Class Sizes in Oregon: The difference between rural and urban communities


    For more information on how smaller class sizes can impact the lives of young students, tune into #LiveOnKMTR NBC 16 at 11 p.m. on Wednesday, February 6

    EUGENE, Ore. - On average, most 2nd grade classes have a lot of energy.

    Consider one class at McCornack Elementary: There are a lot of kids there — 32 to be exact — which makes something as simple as walking to gym class not so easy.

    “It takes up a good chunk of space in a hallway or when you turn a corner and you can't see half of your kiddos that are moving from one place to another,” said Kate Wagoner, a 2nd grade teacher at McCornack.

    This is the reality at McCornack Elementary School, but not the case for all schools in Oregon.

    Just ask Brittany Lopez.

    After teaching a kindergarten class of 36 in Portland, she transferred to McKenzie River Community School.

    Now she has only 16 first graders in her class.

    Her class is consistent with the finding of a national think tank that shows no more than 18 students in a K-3 classroom can give students a better chance at graduating and going to college, especially for low-income and minority students.

    To scratch the surface of the issue, Oregon Governor Kate Brown is proposing to shrink the average kindergarten size to 20 and 23 for grades 1-3.

    “I think we're setting students up for success by smaller class sizes,” said Brown.

    “I've been able to do a lot more hands on projects and things that can delve into deeper learning for the students,” said Lopez.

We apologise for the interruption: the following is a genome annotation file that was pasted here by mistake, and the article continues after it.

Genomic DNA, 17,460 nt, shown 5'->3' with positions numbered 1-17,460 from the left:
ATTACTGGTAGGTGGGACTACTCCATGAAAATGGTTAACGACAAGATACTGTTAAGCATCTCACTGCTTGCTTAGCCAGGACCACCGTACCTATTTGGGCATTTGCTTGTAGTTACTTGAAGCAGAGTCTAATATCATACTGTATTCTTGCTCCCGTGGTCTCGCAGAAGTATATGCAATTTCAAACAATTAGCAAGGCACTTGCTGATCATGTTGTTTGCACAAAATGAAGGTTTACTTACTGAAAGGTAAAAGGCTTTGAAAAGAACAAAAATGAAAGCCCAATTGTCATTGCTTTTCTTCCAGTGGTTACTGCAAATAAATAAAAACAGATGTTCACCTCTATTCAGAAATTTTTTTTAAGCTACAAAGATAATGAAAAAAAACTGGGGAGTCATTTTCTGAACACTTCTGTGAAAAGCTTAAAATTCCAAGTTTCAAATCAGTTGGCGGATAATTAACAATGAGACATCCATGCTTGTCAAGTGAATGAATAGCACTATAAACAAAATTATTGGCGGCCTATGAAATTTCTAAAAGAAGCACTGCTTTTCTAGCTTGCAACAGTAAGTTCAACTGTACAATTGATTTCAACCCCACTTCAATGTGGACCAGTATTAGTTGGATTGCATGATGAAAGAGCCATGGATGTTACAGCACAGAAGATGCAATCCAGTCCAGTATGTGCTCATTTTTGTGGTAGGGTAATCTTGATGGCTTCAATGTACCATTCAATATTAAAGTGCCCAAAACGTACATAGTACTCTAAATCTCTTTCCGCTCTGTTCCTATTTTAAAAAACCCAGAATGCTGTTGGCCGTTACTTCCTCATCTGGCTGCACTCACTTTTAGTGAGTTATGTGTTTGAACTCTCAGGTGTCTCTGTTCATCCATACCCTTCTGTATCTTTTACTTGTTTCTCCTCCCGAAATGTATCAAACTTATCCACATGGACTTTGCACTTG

Besides reading in small groups and doing science experiments such as dissecting owl pellets, Lopez has time to really know not just every student, but also their parents, giving her insight on how her students learn best.

    “You can give that individual attention, you can make sure that you're meeting the needs of all the students,” said Lopez. “I feel like it brings excellence to the curriculum and to the teaching.”

    But this class knows that their classroom isn't the norm, and they know that they have it pretty good.

    This brings us right back to Ms. Wagoner at McCornack in Eugene, who supports the governor's efforts.

    “If I could be closer to 23 or 24, I feel like I’d be able to serve my students a lot better than I am now,” said Wagoner.

    It's obvious to many that she puts her heart and soul into teaching these kids, but meeting a wide range of needs is a challenge with just under three dozen students.

    “About a third of my class this year are below grade level reading,” said Wagoner. “I have an even bigger chunk this year that are below academically in math.”

    She's doing what she can to give them the skills and the mindset to improve.

    But she says smaller group learning could make all of the difference.

    SPECIAL REPORT February 4, 5 & 6 #LiveOnKMTR NBC 16

    PART 1 February 4: Breaking down Brown's budget proposal
    PART 2 February 5 at 11 p.m.: Comparing urban and rural schools in Oregon
    PART 3 February 6 at 6:30 p.m.: Closer look at what smaller class sizes mean for students

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